This is getting old

The Observer-Dispatch on state school aid

March 19

It’s the same game every year. And it’s getting old.

And tiring.

And sickening.

It’s state aid to public schools.

Arguably the most important thing we do in this state — educate our kids — becomes a battle every budget season because the state doesn’t provide enough funding to do the job we need to do.

And it’s the same old story — inequitable funding for public schools across our state. We defy anyone to figure out the formulas used to do it.

Once again this year, Gov. Cuomo’s budget comes up with chintzy Foundation Aid that doesn’t keep pace with necessary budget increases due to inflation and contractual increases. It’s like trying to fill a gallon jug will three quarts of water.

Paul Berry, superintendent of the Mount Markham Central School District, summed it up this way: “A shortfall in the state’s ability to support local schools always causes school districts to examine at least three options: make cuts to programs, exceed the tax cap passing on additional burden to the local taxpayer or use additional allocated fund balance. Each of these choices is unsustainable.”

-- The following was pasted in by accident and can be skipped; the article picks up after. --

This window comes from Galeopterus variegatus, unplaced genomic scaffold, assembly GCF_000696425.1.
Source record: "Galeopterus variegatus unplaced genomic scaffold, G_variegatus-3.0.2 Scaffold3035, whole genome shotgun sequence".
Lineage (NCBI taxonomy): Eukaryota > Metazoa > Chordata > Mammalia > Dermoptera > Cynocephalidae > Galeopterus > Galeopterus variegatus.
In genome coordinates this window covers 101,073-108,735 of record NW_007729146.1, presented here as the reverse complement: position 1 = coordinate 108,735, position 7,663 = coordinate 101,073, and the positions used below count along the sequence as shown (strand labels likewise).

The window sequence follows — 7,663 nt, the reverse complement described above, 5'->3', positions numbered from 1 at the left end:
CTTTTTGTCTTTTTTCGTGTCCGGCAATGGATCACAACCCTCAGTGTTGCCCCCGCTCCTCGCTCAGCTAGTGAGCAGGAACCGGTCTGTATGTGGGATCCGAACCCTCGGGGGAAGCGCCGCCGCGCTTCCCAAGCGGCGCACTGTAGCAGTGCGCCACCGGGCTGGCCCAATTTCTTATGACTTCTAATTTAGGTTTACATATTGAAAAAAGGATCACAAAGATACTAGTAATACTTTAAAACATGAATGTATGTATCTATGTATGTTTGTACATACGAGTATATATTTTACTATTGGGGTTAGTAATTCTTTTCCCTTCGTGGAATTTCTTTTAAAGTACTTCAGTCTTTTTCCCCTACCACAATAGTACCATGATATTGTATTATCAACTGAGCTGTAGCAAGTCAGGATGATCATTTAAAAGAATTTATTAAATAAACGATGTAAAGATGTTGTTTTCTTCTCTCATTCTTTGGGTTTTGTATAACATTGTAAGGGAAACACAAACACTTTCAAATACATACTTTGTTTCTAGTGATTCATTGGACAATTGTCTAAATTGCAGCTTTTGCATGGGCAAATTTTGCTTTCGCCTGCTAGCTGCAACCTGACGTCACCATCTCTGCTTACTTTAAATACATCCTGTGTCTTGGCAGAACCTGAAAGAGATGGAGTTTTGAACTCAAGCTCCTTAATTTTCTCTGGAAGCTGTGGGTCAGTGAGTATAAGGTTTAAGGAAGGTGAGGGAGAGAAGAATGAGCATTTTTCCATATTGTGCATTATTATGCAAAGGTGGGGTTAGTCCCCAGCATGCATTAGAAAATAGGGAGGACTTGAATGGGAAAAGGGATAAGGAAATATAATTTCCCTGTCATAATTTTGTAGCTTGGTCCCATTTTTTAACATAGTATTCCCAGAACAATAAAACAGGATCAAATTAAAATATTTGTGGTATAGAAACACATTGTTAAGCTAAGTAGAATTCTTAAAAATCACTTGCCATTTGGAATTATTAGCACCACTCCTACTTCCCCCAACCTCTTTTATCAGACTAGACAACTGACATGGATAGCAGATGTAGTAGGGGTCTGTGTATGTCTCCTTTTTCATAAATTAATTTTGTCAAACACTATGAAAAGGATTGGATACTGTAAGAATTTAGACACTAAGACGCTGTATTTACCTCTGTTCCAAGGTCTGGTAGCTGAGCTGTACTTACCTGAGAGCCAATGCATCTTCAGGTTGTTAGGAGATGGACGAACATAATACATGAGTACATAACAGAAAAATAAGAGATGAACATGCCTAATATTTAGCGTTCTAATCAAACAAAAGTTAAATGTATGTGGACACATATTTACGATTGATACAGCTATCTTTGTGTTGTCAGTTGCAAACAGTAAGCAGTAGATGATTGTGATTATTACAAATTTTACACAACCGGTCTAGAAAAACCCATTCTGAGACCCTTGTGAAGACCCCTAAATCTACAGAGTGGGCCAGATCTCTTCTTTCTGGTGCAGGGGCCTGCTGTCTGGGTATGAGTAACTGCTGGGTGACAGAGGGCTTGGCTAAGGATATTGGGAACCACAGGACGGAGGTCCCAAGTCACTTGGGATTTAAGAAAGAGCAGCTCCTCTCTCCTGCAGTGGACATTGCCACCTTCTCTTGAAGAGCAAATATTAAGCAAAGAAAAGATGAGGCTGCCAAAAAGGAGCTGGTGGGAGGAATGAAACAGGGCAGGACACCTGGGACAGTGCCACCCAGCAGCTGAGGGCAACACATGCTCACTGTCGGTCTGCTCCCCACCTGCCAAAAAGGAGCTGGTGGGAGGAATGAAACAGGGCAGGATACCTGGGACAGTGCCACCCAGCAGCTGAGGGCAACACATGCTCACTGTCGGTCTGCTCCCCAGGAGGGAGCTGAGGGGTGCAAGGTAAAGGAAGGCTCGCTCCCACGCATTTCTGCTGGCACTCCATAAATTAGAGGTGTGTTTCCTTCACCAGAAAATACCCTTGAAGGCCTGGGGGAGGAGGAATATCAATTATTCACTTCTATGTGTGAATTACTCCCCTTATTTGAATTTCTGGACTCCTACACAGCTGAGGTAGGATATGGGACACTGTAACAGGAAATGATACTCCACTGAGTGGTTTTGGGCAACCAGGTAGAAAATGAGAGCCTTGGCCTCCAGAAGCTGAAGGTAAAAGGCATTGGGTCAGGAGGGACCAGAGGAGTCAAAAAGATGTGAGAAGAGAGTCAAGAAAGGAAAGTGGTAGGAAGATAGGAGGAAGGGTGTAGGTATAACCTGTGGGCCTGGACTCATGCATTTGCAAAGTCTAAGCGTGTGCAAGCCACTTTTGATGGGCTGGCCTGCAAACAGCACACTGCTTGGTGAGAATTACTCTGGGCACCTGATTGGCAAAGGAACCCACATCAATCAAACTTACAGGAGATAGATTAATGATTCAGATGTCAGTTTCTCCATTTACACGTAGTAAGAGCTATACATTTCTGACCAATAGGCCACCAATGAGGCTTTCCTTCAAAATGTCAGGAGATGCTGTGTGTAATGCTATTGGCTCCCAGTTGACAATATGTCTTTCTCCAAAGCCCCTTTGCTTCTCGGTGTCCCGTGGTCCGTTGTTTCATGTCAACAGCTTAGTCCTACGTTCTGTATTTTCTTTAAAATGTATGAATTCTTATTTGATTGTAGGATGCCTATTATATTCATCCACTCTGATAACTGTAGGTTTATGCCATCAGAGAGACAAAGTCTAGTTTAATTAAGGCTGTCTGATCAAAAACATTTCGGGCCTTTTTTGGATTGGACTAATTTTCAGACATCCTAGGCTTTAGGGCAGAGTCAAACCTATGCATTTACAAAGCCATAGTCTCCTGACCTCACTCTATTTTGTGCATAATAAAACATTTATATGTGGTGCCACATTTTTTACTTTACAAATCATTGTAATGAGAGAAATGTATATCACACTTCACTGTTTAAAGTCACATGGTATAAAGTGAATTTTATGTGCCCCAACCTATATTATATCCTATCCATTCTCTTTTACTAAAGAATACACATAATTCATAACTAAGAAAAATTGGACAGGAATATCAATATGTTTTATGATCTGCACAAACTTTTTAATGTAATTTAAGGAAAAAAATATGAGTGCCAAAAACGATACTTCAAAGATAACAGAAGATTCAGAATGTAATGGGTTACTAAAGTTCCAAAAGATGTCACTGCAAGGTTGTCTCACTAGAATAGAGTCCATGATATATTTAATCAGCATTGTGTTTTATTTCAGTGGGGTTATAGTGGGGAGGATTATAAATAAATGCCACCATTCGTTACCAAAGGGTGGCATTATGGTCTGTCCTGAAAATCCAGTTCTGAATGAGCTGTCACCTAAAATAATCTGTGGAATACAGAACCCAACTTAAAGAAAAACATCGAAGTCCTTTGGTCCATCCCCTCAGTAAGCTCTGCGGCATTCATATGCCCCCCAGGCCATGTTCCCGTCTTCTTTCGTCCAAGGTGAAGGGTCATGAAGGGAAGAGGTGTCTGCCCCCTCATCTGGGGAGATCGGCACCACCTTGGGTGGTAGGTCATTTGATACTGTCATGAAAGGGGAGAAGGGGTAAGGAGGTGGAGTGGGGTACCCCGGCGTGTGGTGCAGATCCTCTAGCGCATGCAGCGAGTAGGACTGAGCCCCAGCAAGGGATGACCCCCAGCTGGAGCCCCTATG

Utica knows. It’s entrenched in a lawsuit with seven other small-city school districts that claim they were shorted a combined $1.1 billion during and eight-year period beginning in 2007 because of both the state’s Gap Elimination Adjustment and a freeze in foundation aid, which benefits students who are poor or need English-language education. Because of the cuts, the Utica schools laid off hundreds of workers, driving up class sizes, and were forced to cut programs.

Other schools are in similar predicaments due to tight aid and state mandates.

Spending per student is anything but equitable. According to the latest U.S. Census data available, New York spent an average of $22,366 per pupil in 2016. Last year, the Utica District spent $16,109 per student.

It sounds like a broken record, but what’s really broken is the school aid formula. Until it’s fixed, local schools and their taxpayers will suffer, but worst of all, we’ll be denying our children the sound education promised in the state Constitution.

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